The government deserves credit for responding to the backlash, whether it was from the public or the private sector. The withdrawal indicates that the government can still be willing to acknowledge when it oversteps with its policies.

The Land Act lies at the core of BC’s governance of public land. It is a legislative cornerstone crafted to oversee the management of land that is not privately held in the province, encompassing aspects like land 

If enacted, the proposed amendments to the Land Act would have granted authority to the Minister of Water, Land and Resource Stewardship to negotiate agreements with Indigenous governments, facilitating joint management and consent over land use within their traditional territories. For context, 95 percent of all land in BC is Crown land, and all of it is the traditional territory of one or more First Nations. 

These amendments would align with the principles outlined in the UN Declaration on the Rights of Indigenous Peoples (UNDRIP), which the legislative assembly unanimously implemented when it passed the Declaration on the Rights of Indigenous Peoples Act (DRIPA), in 2019.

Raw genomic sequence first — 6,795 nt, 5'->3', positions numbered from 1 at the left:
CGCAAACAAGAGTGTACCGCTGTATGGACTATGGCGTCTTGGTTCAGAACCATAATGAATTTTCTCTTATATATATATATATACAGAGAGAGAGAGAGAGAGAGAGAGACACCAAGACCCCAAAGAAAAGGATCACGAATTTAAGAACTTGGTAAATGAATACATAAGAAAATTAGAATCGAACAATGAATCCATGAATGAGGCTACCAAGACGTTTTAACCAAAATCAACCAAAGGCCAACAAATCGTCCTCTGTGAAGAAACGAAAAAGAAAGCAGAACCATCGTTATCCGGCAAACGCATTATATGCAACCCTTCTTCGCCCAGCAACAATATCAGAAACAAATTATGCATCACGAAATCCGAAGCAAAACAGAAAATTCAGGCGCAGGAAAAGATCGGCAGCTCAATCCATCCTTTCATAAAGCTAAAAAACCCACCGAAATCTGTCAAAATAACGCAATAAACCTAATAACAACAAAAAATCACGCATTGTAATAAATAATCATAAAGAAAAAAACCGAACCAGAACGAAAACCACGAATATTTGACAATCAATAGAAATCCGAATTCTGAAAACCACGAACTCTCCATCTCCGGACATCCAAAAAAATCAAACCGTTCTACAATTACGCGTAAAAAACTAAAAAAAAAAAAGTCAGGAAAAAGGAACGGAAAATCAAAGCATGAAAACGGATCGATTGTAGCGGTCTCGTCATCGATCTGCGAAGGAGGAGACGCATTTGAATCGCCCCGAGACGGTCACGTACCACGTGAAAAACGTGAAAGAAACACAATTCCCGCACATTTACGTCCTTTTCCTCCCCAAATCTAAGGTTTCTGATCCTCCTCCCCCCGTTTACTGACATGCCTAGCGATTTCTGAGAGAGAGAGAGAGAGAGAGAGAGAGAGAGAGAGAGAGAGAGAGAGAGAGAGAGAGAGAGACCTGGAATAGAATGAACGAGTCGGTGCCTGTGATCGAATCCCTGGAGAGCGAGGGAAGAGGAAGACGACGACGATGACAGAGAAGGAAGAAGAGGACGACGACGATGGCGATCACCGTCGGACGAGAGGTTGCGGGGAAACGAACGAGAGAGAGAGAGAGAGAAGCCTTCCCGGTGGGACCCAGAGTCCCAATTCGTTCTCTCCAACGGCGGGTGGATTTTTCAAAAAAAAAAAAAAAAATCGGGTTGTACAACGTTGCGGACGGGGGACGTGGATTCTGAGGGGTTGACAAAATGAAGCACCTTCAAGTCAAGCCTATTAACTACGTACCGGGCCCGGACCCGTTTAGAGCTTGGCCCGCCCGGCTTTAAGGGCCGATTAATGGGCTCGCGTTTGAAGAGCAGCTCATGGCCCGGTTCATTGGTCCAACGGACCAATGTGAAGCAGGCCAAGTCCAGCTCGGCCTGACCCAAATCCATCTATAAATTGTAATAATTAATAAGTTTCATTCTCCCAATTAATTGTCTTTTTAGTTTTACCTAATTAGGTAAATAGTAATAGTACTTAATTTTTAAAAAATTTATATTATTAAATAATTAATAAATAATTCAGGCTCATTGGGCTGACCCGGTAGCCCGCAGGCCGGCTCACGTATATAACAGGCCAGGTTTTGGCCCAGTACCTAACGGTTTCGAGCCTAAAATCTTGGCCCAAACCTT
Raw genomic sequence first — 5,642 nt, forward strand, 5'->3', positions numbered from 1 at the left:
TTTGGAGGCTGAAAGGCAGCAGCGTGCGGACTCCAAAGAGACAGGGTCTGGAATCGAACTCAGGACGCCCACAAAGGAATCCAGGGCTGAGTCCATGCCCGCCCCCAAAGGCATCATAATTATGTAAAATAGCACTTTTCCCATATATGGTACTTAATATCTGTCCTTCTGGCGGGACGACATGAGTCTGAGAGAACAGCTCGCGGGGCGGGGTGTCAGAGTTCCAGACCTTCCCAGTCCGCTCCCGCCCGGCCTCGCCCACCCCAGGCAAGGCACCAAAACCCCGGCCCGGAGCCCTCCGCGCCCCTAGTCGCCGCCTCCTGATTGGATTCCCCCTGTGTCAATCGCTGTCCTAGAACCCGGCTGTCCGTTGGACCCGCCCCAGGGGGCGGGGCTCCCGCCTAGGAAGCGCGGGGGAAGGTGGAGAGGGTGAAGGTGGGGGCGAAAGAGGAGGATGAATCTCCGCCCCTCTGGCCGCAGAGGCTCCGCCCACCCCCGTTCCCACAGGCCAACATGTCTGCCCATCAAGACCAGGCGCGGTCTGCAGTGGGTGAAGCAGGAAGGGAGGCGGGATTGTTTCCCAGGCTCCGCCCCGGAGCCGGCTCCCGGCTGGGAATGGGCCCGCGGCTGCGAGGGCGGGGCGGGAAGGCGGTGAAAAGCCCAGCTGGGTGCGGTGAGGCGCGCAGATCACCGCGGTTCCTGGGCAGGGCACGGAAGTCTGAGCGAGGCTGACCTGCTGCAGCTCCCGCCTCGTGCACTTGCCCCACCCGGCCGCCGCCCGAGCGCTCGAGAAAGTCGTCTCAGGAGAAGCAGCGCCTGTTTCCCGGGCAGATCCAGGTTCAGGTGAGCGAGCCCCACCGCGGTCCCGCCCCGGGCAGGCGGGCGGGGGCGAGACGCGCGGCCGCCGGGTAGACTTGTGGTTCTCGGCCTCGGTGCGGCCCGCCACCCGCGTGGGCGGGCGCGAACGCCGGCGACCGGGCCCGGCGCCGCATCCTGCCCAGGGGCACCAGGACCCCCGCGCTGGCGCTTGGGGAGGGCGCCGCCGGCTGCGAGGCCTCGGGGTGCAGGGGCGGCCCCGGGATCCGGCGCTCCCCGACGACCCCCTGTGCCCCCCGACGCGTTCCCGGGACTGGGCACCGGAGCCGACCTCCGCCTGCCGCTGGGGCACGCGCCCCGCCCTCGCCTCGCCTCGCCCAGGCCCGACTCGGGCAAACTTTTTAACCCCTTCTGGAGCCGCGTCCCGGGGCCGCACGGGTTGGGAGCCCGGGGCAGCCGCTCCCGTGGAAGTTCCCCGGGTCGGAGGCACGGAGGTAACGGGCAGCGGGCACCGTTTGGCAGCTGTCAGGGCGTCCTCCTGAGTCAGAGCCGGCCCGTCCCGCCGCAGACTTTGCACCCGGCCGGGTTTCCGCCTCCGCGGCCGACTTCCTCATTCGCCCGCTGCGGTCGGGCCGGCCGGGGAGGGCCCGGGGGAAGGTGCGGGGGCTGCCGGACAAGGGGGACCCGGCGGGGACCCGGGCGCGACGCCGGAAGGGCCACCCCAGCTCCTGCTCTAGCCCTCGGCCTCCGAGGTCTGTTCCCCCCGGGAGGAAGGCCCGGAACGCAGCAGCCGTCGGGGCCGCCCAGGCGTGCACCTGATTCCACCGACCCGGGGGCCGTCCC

Nonetheless, questions raised among the wider public that did not receive satisfactory answers. Would BC residents still have the same privileges to camp or conduct business on Crown land?

One of the more contentious questions raised was whether First Nations would be empowered as the ultimate decision-makers regarding economic activities in BC. 

An article from the Vancouver law firm McMillan LLP, co-written by lawyer Robert Junger and critic of UNDRIP’s implementation, warned that the amendments would grant them an effective veto over a wide range of enterprises and daily activities.